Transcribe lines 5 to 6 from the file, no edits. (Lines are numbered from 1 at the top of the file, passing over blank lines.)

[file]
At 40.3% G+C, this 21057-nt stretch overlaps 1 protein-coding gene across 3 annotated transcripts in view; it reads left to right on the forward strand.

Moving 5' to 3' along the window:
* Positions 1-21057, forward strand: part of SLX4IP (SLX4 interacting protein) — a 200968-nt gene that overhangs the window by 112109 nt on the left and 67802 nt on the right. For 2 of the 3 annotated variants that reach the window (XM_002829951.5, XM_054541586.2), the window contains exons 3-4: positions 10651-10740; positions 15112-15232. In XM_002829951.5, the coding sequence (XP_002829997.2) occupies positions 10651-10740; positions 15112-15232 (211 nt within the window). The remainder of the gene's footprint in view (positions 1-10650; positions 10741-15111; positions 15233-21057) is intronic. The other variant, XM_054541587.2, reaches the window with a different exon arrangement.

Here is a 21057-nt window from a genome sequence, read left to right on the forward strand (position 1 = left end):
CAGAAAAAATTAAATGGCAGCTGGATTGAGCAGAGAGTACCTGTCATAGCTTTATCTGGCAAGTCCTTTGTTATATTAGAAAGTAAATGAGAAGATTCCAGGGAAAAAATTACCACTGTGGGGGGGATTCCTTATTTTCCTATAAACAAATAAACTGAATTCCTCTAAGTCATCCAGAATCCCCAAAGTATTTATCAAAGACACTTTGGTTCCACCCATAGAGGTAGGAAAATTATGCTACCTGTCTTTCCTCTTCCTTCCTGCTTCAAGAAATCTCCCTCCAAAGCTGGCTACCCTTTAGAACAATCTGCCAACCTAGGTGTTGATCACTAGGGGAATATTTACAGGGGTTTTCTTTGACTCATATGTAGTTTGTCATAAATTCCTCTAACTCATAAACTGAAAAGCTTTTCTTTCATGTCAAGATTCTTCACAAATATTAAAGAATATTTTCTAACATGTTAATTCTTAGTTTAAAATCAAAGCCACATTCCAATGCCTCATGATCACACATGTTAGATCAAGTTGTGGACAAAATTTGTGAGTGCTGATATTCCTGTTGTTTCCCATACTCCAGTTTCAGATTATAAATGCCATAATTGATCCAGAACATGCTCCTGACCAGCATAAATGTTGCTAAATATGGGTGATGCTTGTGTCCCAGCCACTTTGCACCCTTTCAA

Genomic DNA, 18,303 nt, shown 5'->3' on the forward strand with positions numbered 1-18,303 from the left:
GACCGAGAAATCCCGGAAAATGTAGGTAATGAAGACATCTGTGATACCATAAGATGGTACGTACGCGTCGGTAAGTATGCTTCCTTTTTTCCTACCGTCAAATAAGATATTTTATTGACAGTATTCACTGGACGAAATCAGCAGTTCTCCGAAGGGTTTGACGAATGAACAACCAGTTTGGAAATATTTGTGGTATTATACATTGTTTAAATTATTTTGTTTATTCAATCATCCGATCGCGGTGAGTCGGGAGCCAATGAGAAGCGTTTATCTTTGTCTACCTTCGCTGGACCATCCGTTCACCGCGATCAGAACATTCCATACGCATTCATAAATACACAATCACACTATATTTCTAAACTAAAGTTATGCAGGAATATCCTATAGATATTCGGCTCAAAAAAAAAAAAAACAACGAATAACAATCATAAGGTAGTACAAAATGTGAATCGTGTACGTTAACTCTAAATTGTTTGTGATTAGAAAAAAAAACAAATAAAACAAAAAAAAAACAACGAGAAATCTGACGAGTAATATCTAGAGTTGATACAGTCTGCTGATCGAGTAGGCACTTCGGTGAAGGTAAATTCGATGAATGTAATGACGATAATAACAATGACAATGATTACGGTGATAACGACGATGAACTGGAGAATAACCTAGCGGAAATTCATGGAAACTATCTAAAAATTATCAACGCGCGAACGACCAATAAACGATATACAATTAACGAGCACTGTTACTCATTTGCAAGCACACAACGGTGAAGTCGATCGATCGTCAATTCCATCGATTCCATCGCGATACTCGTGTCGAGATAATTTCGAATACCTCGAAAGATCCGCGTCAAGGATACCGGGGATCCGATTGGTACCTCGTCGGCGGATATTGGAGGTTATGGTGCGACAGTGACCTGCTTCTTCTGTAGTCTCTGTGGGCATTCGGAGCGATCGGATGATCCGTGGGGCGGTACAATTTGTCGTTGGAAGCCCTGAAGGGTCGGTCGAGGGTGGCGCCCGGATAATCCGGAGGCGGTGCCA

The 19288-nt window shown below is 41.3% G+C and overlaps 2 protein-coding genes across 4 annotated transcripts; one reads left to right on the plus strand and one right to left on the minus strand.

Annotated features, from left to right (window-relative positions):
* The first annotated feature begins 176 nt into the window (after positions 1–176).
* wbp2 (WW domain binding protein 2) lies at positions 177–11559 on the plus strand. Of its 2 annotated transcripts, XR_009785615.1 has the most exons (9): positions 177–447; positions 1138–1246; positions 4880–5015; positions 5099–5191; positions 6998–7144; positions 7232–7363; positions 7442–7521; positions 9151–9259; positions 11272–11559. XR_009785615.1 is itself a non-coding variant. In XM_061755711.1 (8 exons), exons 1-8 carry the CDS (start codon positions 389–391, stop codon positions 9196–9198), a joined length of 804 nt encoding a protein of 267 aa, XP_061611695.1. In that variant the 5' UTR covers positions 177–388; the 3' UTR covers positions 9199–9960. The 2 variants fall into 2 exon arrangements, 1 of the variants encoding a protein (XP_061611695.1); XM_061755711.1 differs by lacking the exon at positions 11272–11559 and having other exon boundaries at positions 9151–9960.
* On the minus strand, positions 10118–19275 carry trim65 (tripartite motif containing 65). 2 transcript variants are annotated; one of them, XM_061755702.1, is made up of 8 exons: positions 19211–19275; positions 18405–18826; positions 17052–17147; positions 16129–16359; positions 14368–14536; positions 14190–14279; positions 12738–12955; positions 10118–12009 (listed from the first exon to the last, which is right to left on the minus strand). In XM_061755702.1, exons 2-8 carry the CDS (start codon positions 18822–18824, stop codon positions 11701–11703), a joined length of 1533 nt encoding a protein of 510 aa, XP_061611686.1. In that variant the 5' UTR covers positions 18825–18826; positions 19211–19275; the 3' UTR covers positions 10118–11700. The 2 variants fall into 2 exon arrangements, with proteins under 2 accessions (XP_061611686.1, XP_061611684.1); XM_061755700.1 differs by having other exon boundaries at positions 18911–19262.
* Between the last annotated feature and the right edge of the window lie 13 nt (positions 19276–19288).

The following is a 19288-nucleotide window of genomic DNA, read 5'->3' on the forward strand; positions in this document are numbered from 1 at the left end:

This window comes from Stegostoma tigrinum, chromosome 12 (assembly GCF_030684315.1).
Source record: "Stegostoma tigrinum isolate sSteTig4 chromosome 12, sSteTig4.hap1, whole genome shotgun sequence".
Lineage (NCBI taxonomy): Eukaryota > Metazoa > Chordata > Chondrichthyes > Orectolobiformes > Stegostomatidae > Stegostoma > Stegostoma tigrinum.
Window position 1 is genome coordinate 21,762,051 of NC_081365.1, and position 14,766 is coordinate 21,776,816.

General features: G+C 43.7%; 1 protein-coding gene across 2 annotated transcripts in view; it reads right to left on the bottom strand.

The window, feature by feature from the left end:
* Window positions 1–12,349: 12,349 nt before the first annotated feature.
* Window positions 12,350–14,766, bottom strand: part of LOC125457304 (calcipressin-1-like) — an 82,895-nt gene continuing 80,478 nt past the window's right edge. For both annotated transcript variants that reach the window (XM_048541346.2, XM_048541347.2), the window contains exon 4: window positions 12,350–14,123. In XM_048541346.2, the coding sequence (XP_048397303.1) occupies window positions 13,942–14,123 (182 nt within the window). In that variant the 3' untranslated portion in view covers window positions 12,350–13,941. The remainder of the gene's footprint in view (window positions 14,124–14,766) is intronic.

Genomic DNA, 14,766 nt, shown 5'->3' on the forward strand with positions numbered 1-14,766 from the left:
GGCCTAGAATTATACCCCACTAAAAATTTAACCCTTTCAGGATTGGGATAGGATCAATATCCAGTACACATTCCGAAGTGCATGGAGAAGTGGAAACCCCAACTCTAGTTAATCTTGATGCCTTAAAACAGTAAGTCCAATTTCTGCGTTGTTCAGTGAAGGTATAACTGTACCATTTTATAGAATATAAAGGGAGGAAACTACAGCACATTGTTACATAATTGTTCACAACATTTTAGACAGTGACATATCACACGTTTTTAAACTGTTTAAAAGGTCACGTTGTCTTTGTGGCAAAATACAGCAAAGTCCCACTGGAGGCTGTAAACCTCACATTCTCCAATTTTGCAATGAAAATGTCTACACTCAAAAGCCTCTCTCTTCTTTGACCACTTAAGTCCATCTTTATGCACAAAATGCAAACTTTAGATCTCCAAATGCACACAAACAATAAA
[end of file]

CAGAAAAAATTAAATGGCAGCTGGATTGAGCAGAGAGTACCTGTCATAGCTTTATCTGGCAAGTCCTTTGTTATATTAGAAAGTAAATGAGAAGATTCCAGGGAAAAAATTACCACTGTGGGGGGGATTCCTTATTTTCCTATAAACAAATAAACTGAATTCCTCTAAGTCATCCAGAATCCCCAAAGTATTTATCAAAGACACTTTGGTTCCACCCATAGAGGTAGGAAAATTATGCTACCTGTCTTTCCTCTTCCTTCCTGCTTCAAGAAATCTCCCTCCAAAGCTGGCTACCCTTTAGAACAATCTGCCAACCTAGGTGTTGATCACTAGGGGAATATTTACAGGGGTTTTCTTTGACTCATATGTAGTTTGTCATAAATTCCTCTAACTCATAAACTGAAAAGCTTTTCTTTCATGTCAAGATTCTTCACAAATATTAAAGAATATTTTCTAACATGTTAATTCTTAGTTTAAAATCAAAGCCACATTCCAATGCCTCATGATCACACATGTTAGATCAAGTTGTGGACAAAATTTGTGAGTGCTGATATTCCTGTTGTTTCCCATACTCCAGTTTCAGATTATAAATGCCATAATTGATCCAGAACATGCTCCTGACCAGCATAAATGTTGCTAAATATGGGTGATGCTTGTGTCCCAGCCACTTTGCACCCTTTCAA

Genomic DNA, 18,303 nt, shown 5'->3' on the forward strand with positions numbered 1-18,303 from the left: